On this particular morning I was in much too unsociable a mind for paying friendly calls. Still, something in the aspect of the place harmonised with my humour, and I worked my way round to the back, where the ground, after affording level enough for a kitchen-garden, broke steeply away. Both the word Gothic and the thing itself were still unknown to me ', yet doubtless the architecture of the place, consistent throughout, accounted for its sense of comradeship in my hour of dis-heartenment. As I mused there, with the low, grey, purposeful-looking building before me, and thought of my pleasant friends within, and what good times they always seemed to be having, and how they larked with the Irish terrier, whose footing was one of a perfect equality, I thought of a certain look in their faces, as if they had a common purpose and a business, and were acting under orders thoroughly recognised and understood. I remembered, too, something that Martha had told me, about these same fellows doing " a power o' good," and other hints I had collected vaguely, of renounce* ments, rules, self-denials, and the like. Thereupon, out of the depths of my morbid soul swam up a new and fascinating idea; and at once the career of arms seemed over-acted and stale, and piracy, as a profession, flat and unprofitable. This, then, or something like it, should be my vocation and my revenge. A severer line of business, perhaps, such as I had read of; something that included black bread and a hair-shirt. There should be vows, too - irrevocable, bloodcurdling vows; and an iron grating. This iron grating was the most necessary feature of all, for I intended that on the other side of it my relations should range themselves - I mentally ran over the catalogue, and saw that the whole gang was present, all in their proper places - a sad-eyed row, combined in tristful appeal. " We see our error now," they would say; " we were always dull dogs, slow to catch - especially in those akin to us - the finer qualities of soul! We misunderstood you, misappreciated you, and we own up to it. And now - " " Alas, my dear friends," I would strike in here, waving towards them an ascetic hand - one of the emaciated sort, that lets the light shine through at the fingertips- "Alas, you come too late! This conduct is fitting and meritorious on your part, and indeed I always expected it of you, sooner or later; but the die is cast, and you may go home again and bewail at your leisure this too tardy repentance of yours. For me, I am vowed and dedicated, and my relations henceforth are austerity and holy works. Once a month, should you wish it, it shall be your privilege to come and gaze at me through this very solid grating; but - " Whack !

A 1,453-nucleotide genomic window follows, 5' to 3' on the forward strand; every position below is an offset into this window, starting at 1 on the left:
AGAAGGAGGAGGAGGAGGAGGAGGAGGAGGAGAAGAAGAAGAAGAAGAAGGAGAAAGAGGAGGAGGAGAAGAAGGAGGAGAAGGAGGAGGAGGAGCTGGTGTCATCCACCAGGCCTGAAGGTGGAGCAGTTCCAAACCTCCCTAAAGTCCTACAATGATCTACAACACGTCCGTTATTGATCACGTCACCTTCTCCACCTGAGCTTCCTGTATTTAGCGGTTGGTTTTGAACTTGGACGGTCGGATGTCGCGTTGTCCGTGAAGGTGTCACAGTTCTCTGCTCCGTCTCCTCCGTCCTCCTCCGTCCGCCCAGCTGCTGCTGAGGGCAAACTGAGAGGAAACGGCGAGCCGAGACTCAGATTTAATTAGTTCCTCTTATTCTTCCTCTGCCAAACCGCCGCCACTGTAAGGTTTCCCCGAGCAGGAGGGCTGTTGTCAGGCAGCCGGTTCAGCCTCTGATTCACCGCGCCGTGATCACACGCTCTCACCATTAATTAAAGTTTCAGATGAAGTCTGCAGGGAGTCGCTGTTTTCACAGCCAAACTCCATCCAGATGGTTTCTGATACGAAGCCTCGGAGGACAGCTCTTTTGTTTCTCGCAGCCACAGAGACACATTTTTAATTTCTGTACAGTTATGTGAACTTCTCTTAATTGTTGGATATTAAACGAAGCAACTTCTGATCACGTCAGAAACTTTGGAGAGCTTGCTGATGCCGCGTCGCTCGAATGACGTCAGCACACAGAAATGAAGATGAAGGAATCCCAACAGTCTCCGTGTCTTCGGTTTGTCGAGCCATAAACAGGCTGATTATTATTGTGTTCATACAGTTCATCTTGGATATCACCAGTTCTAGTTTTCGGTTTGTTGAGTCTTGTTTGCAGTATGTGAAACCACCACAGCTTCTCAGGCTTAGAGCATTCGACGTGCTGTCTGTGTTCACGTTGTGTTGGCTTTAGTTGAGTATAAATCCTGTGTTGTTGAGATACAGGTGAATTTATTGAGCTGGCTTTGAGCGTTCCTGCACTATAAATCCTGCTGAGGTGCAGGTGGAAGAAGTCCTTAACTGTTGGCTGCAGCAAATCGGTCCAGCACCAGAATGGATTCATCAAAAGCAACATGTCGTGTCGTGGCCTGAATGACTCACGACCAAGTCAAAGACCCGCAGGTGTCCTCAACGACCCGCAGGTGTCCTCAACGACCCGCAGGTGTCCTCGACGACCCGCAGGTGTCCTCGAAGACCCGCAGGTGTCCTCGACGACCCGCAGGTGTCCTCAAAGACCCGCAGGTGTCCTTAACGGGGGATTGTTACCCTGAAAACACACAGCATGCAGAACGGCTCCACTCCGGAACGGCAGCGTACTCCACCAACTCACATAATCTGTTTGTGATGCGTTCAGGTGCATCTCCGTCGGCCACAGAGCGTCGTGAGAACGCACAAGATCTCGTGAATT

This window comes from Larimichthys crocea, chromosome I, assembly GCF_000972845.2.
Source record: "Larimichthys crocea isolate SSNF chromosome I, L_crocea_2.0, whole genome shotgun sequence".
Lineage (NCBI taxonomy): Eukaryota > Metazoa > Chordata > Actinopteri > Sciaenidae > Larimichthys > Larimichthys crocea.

A well-aimed clod of garden soil, whizzing just past my ear, starred on a tree-trunk behind, spattering me with dirt. The present came back to me in a flash, and I nimbly took cover behind the trees, realising that the enemy was up and abroad, with ambuscades, alarms, and thrilling sallies. It was the gardener's boy, I knew well enough; a red proletariat, who hated me just because I was a gentleman. Hastily picking up a nice sticky clod in one hand, with the other I delicately projected my hat beyond the shelter of the tree-trunk. I had not fought with Red-skins all these years for nothing.